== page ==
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West Hollywood and Vicinity 


Alto Palato. The main dining room with its sky-high ceilings and roomy tables has the lofty ambiance of a European railway station — and the service can be European, too: maddening. But the cooking is authentic regional Italian; try the wafer-thin pizza and the best gelato outside of Rome. Every Wednesday night features a special, reasonably priced regional dinner. 755 N. La Cienega Blvd., Los Angeles, (310) 657-9271. Dinner Tues.–Sat. 6–11 p.m., Sun. 5–10 p.m. Closed Monday. Full bar. Valet parking. AE, MC, V. Entrées $12.95–$22.95. Italian. MH $$

Bliss. Once you find it, Bliss looks like a place the devil might like — a vast, cavernous club with womb-red walls, gas fires, and enormous sculptural paper lanterns that look like licking flames. (There’s no outside signage or address, but it’s just south of Melrose Place.) There are two bars, and curtained "boxes" where you can have both privacy and a great view of the goings-on below, which are mostly dressed-up people drinking and eating. The New American club fare is a mix of comfort food, fusion and meat. 650 N. La Cienega Blvd., Los Angeles, (310) 659-0999. Dinner Wed.–Sat., from 7 p.m. Closed Sun.–Tues. Full bar. Valet parking. Entrées $25–$39. American. MH $$$ ® H

Cheebo. Why aren’t more restaurants like Cheebo — a smart, fun, clattery café where the food is mostly organic, very fresh, modestly priced and prepared with an in-arguable flair for flavor? Try the halibut on smoky white beans, the slow-cooked pork, the chewy, thin-crusted pizza topped with house-made sausage and fennel. Sandwiches are assembled with — or, for you carb-a-phobics, without — house-made bread. Salads are diverse and luscious (try either chopped, the city’s best caesar type, or a hippie-dippy sprout mélange, to name but a few; all of them are composed, like the restaurant itself, of countless small intelligent details). 7533 W. Sunset Blvd., West Hollywood, (323) 850-7070. Lunch and dinner, seven days, 8 a.m.–midnight. Beer and wine. Takeout. Valet parking. AE, MC, V. Entreés $12–$18. Organic Italian. MH $$

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The Griddle Cafe. On a Sunday morning, the Griddle is really loud: clattering pans, a hundred shouted conversations, amplified rock & roll bouncing off the high ceilings. Coffee comes to the table in squat plunger pots, and the jumble of bottled condiments on each table could stock a supermarket shelf. And the woman next to you at the counter is eating a stack of berry pancakes so large that it looks like a movie prop, like three large pizzas piled on top of one another and smothered in powdered sugar. The enormous pancakes are available blanketed in cinnamon streusel, or spiked with Kahlua and Bailey’s, or smothered under an improbable mass of whipped cream and crumbled Oreos, and they are not the best pancakes in Los Angeles, but they are good enough. 7916 Sunset Blvd., West Hollywood, (323) 874-0377. Breakfast and lunch, Mon.–Fri. 7 a.m.–3 p.m., Sat.–Sun. 8 a.m.–3 p.m. Beer. Takeout. Lot parking. AE, D, MC, V. Food for two: $12–$18. American. JG $ *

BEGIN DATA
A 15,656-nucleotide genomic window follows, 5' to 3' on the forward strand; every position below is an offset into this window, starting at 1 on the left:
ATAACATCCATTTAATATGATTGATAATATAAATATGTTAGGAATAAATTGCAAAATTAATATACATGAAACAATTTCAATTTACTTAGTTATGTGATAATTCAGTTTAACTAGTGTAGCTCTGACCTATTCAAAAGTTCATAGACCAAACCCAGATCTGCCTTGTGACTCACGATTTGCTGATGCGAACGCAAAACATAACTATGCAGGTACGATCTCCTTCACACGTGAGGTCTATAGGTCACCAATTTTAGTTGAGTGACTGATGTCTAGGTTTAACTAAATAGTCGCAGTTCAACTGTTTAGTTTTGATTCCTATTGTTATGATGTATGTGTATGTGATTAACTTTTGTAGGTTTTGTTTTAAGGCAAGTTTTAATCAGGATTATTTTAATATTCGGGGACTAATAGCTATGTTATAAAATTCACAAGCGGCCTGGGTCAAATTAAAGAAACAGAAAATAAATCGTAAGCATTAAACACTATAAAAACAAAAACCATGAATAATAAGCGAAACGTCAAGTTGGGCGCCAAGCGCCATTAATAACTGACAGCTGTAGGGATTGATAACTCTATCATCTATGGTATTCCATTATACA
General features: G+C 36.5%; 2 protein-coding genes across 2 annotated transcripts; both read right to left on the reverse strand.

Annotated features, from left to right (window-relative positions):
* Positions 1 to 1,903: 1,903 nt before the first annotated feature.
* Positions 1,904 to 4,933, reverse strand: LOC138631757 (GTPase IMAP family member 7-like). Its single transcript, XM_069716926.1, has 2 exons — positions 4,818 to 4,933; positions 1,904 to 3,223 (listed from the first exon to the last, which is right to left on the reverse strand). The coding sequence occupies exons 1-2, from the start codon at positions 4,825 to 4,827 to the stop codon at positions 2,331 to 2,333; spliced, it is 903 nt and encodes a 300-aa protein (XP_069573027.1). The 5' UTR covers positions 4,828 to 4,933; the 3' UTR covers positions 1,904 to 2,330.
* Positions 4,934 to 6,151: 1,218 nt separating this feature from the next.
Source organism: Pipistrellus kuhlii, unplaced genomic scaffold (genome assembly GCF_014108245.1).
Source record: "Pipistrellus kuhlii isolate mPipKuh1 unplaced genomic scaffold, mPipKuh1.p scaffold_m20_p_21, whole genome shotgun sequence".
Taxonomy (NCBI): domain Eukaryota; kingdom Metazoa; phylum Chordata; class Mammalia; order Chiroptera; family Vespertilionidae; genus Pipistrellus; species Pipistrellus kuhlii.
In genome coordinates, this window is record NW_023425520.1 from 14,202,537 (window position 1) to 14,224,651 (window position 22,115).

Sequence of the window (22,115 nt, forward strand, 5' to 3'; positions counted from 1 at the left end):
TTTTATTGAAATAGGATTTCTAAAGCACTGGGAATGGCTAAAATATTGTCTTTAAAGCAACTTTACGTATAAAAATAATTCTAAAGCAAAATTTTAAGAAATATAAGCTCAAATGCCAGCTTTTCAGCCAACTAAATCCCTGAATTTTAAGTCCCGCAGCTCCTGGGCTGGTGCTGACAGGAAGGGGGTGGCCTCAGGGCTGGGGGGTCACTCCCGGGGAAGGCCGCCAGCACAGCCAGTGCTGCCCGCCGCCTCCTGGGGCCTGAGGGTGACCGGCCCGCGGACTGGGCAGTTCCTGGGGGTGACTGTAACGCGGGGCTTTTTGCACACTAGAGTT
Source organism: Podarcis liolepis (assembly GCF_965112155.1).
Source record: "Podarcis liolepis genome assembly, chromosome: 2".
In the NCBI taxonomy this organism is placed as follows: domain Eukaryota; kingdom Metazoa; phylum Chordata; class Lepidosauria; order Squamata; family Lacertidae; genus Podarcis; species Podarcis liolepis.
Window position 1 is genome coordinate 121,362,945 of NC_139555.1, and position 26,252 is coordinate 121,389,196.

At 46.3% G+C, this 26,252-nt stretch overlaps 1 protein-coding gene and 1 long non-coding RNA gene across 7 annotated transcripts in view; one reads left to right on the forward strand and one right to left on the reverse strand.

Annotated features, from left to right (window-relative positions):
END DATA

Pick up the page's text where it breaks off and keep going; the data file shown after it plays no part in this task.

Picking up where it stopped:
Irv’s Burgers. Across the street from Hamburger Mary’s, Irv’s Burgers is a patch of unreconstructed California in the epicenter of sleek West Hollywood, Since 1950 it has been a redoubt of hand-cut French fries and double cheeseburgers, pastrami sandwiches and Denver omelets, onion rings and tuna melts, root beer and egg salad, and its fans seem almost to live at the place, reading the trades, meeting with groups of friends, stapling up posters advertising readings at A Different Light and Fatboy Slim CDs. Irv’s current proprietor, Sonia Hong, is nice — just totally, manically nice; she personalizes almost every paper plate and to-go bag with scrawled notes. The hamburgers are totally, infinitely customizable, and if you’ve been going there a while, you probably have a variation or a private sandwich configuration named after you, a sandwich that is irrevocably yours. To the utter horror of locals, Irv’s Burgers is set to be bulldozed out of existence — to be turned into a branch of Peet’s Coffee & Tea. More than 1,400 neighbors signed a petition of protest (1 in 40 citizens of West Hollywood, as one petitioner puts it) and a group calling itself the Burger Brigade has been holding rallies in front of the restaurant — rallies, it goes without saying, fueled by some pretty good hamburgers. I haven’t seen this level of community support for a doomed restaurant since developers threatened to raze the Formosa a decade or so back — and the Formosa still stands today. 8289 Santa Monica Blvd., West Hollywood, (323) 650-2456. Open Monday–Saturday, 7:30 a.m.–8 p.m. Cash only. No alcohol. Difficult street parking only. Lunch for two, $8–$12. American. JG ¢ *

The Ivy. The patio here is a New Yorker’s perfect dream of Los Angeles, splashed with sunlight, decorated with amusing American kitsch, populated with lunching actresses, agents, and New York magazine editors in town to take the pulse of the city. The food is acceptable though expensive, down-home food at uptown prices. But the Ivy’s definitive corn chowder, concocted by a practically teenage Toribio Prado before he decamped to found the Cha Cha Cha empire almost 20 years ago, sizzles with gentle chile heat. 113 N. Robertson Blvd., Los Angeles, (310) 274-8303. Mon.–Thurs. 11:30 a.m.–11 p.m., Fri. 11:30 a.m.–11:30 p.m., Sat. 11 a.m.–11:30 p.m., Sun. 10:30 a.m.–11 p.m. Full bar. Valet parking. AE, CB, DC, MC, V. Entrées $25–$39. American. JG $$

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